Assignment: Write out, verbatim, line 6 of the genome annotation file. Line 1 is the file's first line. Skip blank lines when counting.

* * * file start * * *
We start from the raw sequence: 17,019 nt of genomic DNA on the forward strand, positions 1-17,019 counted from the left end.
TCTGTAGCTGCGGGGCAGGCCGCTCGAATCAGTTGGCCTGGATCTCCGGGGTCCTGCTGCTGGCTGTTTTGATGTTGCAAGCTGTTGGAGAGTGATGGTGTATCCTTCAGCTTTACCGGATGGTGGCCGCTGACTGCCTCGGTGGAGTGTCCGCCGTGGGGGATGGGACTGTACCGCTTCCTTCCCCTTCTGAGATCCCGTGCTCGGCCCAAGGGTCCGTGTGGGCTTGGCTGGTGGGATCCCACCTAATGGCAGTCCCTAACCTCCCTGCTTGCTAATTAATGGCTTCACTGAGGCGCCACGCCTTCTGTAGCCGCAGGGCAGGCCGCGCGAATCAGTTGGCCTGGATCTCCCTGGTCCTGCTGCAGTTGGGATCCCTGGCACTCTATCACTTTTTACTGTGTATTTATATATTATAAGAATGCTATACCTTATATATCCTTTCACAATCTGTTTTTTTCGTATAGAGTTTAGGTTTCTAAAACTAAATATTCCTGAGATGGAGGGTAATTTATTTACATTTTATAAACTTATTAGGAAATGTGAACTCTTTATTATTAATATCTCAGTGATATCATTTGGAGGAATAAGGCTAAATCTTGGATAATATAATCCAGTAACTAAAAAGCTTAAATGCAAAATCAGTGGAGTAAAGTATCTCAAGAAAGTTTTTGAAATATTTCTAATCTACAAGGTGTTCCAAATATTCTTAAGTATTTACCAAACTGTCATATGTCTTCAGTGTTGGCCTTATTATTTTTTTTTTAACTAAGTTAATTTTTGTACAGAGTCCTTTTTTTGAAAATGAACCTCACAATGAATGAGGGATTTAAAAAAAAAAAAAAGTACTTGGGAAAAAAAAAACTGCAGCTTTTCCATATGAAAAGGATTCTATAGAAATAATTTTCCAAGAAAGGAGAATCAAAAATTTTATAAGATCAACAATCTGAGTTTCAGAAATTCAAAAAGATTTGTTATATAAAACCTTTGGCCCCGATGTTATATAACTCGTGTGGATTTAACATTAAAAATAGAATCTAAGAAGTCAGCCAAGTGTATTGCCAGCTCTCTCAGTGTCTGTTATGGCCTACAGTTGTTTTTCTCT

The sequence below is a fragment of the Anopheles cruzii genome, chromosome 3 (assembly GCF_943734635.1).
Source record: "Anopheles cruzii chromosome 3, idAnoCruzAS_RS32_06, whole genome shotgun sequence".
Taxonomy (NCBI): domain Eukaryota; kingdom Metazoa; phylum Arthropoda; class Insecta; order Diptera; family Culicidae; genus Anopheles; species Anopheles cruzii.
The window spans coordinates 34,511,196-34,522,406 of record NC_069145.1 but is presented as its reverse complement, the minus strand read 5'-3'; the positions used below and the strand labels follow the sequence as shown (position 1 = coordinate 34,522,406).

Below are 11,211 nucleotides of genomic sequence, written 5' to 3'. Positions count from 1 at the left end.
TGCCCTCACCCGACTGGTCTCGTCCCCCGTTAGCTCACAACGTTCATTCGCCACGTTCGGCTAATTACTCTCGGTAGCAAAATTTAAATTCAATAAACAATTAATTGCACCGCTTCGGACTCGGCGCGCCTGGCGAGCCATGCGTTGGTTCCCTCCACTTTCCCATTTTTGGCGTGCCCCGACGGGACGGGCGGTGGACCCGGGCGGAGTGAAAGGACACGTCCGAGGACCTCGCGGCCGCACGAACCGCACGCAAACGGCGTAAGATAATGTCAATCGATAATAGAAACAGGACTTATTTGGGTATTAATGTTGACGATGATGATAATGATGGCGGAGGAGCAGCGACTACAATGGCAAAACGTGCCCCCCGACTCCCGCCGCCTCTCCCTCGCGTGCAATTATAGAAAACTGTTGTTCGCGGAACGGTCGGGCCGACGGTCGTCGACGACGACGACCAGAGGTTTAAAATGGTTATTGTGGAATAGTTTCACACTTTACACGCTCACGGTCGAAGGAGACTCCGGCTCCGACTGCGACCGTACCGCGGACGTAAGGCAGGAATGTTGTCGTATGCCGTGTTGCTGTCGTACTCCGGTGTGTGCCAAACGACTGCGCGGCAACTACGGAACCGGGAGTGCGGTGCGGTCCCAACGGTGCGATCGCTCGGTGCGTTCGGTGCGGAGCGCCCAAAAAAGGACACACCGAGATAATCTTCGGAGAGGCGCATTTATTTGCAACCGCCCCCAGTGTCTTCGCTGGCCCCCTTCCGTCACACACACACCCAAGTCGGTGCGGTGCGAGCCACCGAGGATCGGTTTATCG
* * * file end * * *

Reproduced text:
The window spans coordinates 34,511,196-34,522,406 of record NC_069145.1 but is presented as its reverse complement, the minus strand read 5'-3'; the positions used below and the strand labels follow the sequence as shown (position 1 = coordinate 34,522,406).